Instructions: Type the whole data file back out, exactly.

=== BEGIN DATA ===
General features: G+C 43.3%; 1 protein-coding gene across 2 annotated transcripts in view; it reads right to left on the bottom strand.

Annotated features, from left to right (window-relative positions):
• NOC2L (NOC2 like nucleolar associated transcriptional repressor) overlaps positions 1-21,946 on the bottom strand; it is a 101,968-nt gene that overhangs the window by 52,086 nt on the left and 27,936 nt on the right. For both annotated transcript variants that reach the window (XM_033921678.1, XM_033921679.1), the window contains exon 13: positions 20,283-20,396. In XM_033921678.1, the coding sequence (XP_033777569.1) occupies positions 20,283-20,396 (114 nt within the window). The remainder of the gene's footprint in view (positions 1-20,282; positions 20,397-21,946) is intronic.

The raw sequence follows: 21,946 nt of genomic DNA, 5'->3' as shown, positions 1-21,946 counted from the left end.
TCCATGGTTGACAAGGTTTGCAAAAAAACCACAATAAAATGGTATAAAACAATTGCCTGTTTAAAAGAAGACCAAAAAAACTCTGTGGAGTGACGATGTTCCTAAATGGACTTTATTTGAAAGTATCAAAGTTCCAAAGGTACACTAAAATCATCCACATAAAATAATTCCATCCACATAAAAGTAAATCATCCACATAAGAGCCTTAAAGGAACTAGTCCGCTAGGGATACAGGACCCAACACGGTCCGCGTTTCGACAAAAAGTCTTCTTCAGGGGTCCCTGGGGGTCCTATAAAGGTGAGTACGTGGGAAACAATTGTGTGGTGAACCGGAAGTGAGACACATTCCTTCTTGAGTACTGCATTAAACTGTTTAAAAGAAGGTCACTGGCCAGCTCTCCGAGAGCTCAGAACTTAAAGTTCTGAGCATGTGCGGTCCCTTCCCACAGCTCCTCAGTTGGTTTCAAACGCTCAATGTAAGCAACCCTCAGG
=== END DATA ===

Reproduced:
General features: G+C 43.3%; 1 protein-coding gene across 2 annotated transcripts in view; it reads right to left on the bottom strand.

Annotated features, from left to right (window-relative positions):
• NOC2L (NOC2 like nucleolar associated transcriptional repressor) overlaps positions 1-21,946 on the bottom strand; it is a 101,968-nt gene that overhangs the window by 52,086 nt on the left and 27,936 nt on the right. For both annotated transcript variants that reach the window (XM_033921678.1, XM_033921679.1), the window contains exon 13: positions 20,283-20,396. In XM_033921678.1, the coding sequence (XP_033777569.1) occupies positions 20,283-20,396 (114 nt within the window). The remainder of the gene's footprint in view (positions 1-20,282; positions 20,397-21,946) is intronic.

The raw sequence follows: 21,946 nt of genomic DNA, 5'->3' as shown, positions 1-21,946 counted from the left end.
TCCATGGTTGACAAGGTTTGCAAAAAAACCACAATAAAATGGTATAAAACAATTGCCTGTTTAAAAGAAGACCAAAAAAACTCTGTGGAGTGACGATGTTCCTAAATGGACTTTATTTGAAAGTATCAAAGTTCCAAAGGTACACTAAAATCATCCACATAAAATAATTCCATCCACATAAAAGTAAATCATCCACATAAGAGCCTTAAAGGAACTAGTCCGCTAGGGATACAGGACCCAACACGGTCCGCGTTTCGACAAAAAGTCTTCTTCAGGGGTCCCTGGGGGTCCTATAAAGGTGAGTACGTGGGAAACAATTGTGTGGTGAACCGGAAGTGAGACACATTCCTTCTTGAGTACTGCATTAAACTGTTTAAAAGAAGGTCACTGGCCAGCTCTCCGAGAGCTCAGAACTTAAAGTTCTGAGCATGTGCGGTCCCTTCCCACAGCTCCTCAGTTGGTTTCAAACGCTCAATGTAAGCAACCCTCAGG